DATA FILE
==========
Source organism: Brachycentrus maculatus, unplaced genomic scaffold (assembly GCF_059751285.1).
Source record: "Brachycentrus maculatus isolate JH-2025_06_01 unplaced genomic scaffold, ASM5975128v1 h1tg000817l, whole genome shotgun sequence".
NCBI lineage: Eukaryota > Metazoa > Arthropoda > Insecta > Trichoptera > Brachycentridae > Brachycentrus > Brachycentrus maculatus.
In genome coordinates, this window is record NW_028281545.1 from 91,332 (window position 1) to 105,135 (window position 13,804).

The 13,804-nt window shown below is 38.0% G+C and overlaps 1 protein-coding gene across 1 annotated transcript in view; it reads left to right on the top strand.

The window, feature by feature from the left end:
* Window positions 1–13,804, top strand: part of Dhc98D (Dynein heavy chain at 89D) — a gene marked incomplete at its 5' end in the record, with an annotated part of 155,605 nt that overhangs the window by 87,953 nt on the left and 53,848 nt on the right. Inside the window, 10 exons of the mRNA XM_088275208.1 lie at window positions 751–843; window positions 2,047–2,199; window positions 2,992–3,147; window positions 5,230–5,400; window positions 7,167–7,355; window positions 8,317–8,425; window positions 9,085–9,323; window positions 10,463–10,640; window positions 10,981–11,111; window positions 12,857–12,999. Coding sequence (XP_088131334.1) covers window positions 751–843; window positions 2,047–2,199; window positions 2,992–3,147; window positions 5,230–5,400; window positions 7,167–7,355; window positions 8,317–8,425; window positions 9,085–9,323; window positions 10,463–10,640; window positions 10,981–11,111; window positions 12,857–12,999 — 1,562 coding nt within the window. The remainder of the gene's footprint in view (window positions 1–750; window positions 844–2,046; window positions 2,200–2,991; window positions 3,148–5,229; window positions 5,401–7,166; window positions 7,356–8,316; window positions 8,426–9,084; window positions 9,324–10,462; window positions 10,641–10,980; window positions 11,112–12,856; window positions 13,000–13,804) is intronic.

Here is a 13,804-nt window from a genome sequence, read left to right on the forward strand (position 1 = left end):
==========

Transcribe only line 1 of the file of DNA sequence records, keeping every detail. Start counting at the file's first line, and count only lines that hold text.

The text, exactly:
Source organism: Brachycentrus maculatus, unplaced genomic scaffold (assembly GCF_059751285.1).